Ten Tips To Help You Control Your High Blood
- Make sure your blood pressure is under 140/90
mm Hg. If your systolic pressure (the top number) is over 140, ask your
doctor what you can do to lower it.
- Take your high blood pressure medicine, if
prescribed, every day. If you have questions, talk to your doctor.
- Aim for a healthy weight. If you are
overweight or obese, carrying this extra weight increases your risk of high
blood pressure. One way to determine if you need to lose weight is to
find out your body mass index or BMI. If your BMI is above the healthy
range (i.e., 25 or greater), or if your waist measurement is greater than 35
inches (women) or 40 inches (men) you probably have excess abdominal weight
and you may benefit from weight loss especially if you have other risk
factors. Talk to your doctor to see if you are at increased risk for high
blood pressure and need to lose weight.
- Increase your physical activity. Do at
least 30 minutes of moderate activity, such as walking, most days of the
week. You can do 30 minutes in three 10-minute segments.
- Choose foods low in salt and sodium.
Most Americans should consume no more than 2.4 grams (2,400 milligrams) of
sodium a day. That equals 6 grams, about one teaspoon of table salt a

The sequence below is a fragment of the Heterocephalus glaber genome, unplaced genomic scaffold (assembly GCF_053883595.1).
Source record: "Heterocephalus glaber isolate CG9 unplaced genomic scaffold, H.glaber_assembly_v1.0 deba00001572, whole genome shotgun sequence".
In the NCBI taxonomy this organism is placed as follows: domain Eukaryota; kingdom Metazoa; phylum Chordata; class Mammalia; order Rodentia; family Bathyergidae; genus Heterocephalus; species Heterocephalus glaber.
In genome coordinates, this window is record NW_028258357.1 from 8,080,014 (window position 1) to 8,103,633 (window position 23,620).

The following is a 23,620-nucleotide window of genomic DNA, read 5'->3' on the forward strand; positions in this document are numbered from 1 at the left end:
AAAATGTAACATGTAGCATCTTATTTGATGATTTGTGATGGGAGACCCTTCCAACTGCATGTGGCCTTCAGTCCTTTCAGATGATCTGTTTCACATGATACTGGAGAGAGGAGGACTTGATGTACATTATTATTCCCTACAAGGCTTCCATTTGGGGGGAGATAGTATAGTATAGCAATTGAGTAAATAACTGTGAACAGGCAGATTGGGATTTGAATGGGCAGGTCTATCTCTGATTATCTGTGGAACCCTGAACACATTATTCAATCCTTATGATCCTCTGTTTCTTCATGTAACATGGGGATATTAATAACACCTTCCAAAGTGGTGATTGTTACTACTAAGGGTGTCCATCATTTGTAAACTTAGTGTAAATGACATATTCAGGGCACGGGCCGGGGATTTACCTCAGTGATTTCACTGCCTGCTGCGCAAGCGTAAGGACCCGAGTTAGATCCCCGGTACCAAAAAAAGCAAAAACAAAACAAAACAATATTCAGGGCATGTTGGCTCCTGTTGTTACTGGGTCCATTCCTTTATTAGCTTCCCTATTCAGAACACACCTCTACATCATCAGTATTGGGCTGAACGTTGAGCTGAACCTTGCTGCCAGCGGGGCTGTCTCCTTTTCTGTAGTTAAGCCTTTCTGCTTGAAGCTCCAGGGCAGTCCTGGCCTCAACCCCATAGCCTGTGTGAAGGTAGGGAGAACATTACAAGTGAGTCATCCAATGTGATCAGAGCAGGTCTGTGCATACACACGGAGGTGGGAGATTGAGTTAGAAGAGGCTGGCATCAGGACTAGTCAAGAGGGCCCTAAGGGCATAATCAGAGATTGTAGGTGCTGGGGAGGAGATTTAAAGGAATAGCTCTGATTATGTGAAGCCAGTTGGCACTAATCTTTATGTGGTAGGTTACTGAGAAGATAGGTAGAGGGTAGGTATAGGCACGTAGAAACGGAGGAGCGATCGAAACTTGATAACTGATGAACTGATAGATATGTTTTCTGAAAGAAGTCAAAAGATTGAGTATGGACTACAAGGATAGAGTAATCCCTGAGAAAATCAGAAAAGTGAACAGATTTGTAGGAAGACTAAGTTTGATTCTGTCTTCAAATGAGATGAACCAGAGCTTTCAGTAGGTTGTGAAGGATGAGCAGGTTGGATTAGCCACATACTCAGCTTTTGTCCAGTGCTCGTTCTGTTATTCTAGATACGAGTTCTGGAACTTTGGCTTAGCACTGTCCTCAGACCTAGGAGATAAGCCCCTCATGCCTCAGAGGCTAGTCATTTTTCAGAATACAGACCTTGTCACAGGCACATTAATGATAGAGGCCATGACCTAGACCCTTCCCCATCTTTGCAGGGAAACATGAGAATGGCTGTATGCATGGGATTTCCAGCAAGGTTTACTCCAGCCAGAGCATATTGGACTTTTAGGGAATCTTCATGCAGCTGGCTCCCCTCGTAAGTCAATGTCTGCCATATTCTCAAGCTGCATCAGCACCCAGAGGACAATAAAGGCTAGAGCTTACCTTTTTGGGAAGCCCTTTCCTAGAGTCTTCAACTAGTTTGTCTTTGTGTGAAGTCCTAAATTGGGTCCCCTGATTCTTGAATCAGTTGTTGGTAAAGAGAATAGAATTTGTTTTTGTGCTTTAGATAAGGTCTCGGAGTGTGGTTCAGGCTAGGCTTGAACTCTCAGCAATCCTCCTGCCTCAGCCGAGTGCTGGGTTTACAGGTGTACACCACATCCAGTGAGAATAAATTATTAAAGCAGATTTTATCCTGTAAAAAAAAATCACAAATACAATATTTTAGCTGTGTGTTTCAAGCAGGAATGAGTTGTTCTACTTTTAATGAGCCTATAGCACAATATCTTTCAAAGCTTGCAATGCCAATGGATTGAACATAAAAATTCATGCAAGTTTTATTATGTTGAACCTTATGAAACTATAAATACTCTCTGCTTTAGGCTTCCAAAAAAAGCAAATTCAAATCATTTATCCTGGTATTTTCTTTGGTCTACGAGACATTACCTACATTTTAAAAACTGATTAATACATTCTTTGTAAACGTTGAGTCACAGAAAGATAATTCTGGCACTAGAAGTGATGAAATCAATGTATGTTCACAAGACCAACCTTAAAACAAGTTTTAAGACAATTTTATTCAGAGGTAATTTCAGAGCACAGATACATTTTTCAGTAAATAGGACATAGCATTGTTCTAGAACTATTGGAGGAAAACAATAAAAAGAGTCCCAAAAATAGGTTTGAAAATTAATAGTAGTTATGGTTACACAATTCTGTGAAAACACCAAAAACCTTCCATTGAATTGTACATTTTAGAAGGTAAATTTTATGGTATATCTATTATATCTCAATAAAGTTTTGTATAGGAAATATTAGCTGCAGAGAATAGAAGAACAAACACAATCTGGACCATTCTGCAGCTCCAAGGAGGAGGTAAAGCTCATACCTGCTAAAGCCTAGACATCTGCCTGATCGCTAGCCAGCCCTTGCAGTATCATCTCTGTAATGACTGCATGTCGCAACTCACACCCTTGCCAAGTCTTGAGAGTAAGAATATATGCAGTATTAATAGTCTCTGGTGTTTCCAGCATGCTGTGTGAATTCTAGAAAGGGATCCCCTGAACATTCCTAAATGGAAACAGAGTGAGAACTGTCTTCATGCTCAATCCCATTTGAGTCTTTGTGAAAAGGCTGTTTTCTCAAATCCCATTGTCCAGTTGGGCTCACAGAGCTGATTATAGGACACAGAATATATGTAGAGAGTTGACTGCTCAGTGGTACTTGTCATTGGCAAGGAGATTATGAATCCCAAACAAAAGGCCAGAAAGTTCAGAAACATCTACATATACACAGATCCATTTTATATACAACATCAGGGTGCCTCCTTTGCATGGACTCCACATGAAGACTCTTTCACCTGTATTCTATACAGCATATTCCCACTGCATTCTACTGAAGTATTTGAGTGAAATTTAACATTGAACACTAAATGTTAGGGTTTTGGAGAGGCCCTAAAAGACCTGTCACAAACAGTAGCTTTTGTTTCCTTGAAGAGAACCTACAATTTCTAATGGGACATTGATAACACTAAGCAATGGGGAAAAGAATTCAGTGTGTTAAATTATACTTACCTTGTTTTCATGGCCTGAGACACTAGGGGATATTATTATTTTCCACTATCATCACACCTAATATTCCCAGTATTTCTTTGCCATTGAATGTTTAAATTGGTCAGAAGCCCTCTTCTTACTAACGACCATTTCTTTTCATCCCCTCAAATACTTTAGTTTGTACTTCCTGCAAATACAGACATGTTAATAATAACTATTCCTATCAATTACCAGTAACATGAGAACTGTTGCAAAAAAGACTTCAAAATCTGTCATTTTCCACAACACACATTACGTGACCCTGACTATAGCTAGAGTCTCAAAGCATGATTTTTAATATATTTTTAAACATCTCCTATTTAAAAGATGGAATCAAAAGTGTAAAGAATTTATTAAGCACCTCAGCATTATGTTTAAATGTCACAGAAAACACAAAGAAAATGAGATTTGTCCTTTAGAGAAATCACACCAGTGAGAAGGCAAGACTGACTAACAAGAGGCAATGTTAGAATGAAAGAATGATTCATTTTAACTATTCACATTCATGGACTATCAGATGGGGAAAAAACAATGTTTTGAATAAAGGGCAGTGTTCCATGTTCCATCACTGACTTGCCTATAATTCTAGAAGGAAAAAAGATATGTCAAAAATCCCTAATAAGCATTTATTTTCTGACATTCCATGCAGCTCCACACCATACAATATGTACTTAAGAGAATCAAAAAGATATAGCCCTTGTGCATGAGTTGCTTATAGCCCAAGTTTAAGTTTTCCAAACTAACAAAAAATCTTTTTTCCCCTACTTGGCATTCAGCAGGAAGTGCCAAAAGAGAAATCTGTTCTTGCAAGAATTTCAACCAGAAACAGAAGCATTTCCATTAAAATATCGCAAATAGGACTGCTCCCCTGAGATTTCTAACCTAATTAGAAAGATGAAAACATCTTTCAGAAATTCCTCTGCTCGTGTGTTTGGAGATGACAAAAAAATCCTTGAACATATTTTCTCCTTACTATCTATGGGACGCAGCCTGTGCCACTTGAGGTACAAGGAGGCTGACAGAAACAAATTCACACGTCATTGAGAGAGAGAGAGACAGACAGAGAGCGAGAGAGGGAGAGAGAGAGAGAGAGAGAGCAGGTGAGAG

day. For someone with high blood pressure, the doctor may advise less.
- Read nutrition labels. Almost all
packaged foods contain sodium. Every time you prepare or eat a
packaged food, know how much sodium is in one serving.
- Keep a sodium diary. You may be surprised
at how much sodium you consume each day and the diary will help you decide
which foods to decrease or eliminate.
- Use spices and herbs instead of salt to season
the food you prepare at home.
- Eat more fruits, vegetables, grains, and
low-fat dairy foods.
- If you consume alcohol at all, consume
moderate amounts. For men, this is less than two 12 oz servings of
beer, or two 5 oz glasses of wine, or two 1 1/2 oz servings of
"hard" alcohol a day. Women or lighter weight people should have
not more than a single serving of any one of these beverages in a given
For more, please visit the MedicineNet.com High
Blood Pressure Center.
Source: National Heart, Lung, and Blood Institute (http://www.nhlbi.nih.gov/index.htm)Last Editorial Review: 8/22/2002